Editorial: Participation grades unfairly reward extroverts

“Everyone should be contributing to our discussion,” the teacher says loudly over the quiet hum of the classroom. “Participation will be a very noteworthy part of your grade.” While some students have never even considered the implications of this type of assessment, others are left with mediocre numbers “reflective” of their ability to contribute.

The motives for such an evaluation are understandable; teachers want their students to be able to articulate their thoughts and opinions in front of others. It’s all part of cultivating students who are able to command and lead. However, the execution of this evaluation could not be more unfair to those without one basic and necessary quality: extroversion.

The divide between those who are extroverts and those who are introverts is obvious in the classroom setting. Participation grades are the most biased part of this divide.

Extroverts speak to think, while introverts think to speak. Although this is the most general definition, it explains volumes. Participation grades are for those who can keep up with the discussion––who speak to think. Introverts are often left in thought, possibly coming up with a response well past its pertinent timeframe.

This is not to say that introverts are slow or cannot make applicable responses, but just that they must process further before speaking and vocalizing their thoughts may be a challenge.

The situation worsens when students are graded on their discussion of personal details such as their spirituality, family anecdotes, or personal experiences. By using this type of discourse in the classroom, a teacher not only gives unfair advantage to extroverts, but even goes as far as to challenge the introverts to share as if they were comfortable.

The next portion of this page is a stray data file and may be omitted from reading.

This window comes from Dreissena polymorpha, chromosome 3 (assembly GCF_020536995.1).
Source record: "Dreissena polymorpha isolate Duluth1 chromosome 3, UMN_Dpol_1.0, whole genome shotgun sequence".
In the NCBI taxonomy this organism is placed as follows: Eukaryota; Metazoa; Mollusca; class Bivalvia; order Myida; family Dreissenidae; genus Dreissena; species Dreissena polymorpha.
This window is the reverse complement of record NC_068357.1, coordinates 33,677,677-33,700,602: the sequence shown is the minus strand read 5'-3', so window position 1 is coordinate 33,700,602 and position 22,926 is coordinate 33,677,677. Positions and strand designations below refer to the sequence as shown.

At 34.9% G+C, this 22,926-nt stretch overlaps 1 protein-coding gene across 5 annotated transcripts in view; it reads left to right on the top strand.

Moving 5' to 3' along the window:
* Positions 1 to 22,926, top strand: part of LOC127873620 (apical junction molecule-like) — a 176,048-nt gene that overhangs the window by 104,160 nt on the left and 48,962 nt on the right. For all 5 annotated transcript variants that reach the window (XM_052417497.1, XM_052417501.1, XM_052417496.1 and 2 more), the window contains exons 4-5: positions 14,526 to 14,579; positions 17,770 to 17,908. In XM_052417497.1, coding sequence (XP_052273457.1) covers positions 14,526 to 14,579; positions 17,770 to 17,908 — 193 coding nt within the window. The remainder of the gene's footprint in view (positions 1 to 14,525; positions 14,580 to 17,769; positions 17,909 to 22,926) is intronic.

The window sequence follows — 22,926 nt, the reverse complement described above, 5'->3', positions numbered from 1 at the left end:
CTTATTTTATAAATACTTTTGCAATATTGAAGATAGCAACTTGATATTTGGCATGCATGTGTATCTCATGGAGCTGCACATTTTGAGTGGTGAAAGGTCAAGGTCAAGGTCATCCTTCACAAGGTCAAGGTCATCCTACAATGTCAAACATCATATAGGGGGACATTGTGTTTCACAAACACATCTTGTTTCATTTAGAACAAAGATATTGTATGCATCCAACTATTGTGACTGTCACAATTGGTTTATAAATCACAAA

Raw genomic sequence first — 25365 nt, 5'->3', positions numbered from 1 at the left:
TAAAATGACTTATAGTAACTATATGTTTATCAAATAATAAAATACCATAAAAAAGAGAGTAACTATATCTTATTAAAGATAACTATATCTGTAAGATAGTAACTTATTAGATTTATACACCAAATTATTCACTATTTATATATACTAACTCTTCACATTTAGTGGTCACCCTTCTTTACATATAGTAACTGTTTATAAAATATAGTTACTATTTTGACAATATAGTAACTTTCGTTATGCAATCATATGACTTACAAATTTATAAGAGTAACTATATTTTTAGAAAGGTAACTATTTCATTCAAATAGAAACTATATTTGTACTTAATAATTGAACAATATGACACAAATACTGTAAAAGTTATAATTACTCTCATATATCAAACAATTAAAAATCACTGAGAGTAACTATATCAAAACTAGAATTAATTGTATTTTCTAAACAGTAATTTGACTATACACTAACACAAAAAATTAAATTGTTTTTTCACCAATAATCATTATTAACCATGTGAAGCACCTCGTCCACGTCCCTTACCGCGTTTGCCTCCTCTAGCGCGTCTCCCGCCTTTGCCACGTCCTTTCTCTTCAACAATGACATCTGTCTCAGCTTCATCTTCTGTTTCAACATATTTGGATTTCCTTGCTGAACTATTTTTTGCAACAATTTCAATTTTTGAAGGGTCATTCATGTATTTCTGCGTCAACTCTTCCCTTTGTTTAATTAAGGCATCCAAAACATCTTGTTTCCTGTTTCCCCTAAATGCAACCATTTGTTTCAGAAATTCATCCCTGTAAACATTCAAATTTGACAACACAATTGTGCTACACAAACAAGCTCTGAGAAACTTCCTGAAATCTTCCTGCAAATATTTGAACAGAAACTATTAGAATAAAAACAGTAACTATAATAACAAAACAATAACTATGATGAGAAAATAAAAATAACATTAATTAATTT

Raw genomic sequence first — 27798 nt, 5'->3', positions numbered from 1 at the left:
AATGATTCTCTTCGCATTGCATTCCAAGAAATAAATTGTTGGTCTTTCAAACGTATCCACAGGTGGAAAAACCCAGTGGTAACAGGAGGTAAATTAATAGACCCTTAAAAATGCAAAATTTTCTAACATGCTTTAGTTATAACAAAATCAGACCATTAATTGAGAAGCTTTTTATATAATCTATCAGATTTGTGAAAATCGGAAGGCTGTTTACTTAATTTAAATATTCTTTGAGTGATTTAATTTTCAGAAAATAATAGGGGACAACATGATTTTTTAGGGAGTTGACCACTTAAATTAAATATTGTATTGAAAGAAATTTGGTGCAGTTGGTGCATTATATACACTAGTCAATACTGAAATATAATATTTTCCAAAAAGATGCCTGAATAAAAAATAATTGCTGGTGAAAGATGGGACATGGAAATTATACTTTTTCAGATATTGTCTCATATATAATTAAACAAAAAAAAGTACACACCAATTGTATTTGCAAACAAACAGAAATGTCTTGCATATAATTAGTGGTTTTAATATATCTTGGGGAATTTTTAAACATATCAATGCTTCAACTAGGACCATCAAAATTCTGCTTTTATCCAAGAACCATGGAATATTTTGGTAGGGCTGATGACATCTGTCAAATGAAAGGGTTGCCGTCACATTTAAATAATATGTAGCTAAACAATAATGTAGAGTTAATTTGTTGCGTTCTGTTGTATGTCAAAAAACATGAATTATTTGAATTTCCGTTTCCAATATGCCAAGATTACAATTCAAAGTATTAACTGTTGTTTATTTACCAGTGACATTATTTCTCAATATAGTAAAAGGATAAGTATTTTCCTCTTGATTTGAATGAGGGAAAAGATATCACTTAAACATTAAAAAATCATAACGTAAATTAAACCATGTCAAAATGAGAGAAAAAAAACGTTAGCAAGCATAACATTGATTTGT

Furthermore, although they may benefit from classroom discussion, there is no purpose to assessing students on their personal views and experiences. In the end grades should weigh on the student’s work ethic and ability to grasp concepts, which does not need to be proved through open discussion. Grading students based on their willingness to share is not only academically nonsensical, it is unacceptable.

To expect or require a sort of discussionary contribution is not a just evaluation of a student’s comprehension of material. Knowledge is not always reflected by classroom motivation. A more fair judgment of participation is to grade on the somewhat less tangible attentiveness. And while this may be more challenging, it also gives the teacher a better opportunity to reflect on the makeup of the class.

Simply because an introverted student does not speak up does not mean that they aren’t paying attention, reflecting, or even thinking about the topic. It is unfair to assume that participation is entirely based upon speaking out. It is almost as if teachers use participation grades as a meaningless method of enforcing attentiveness.

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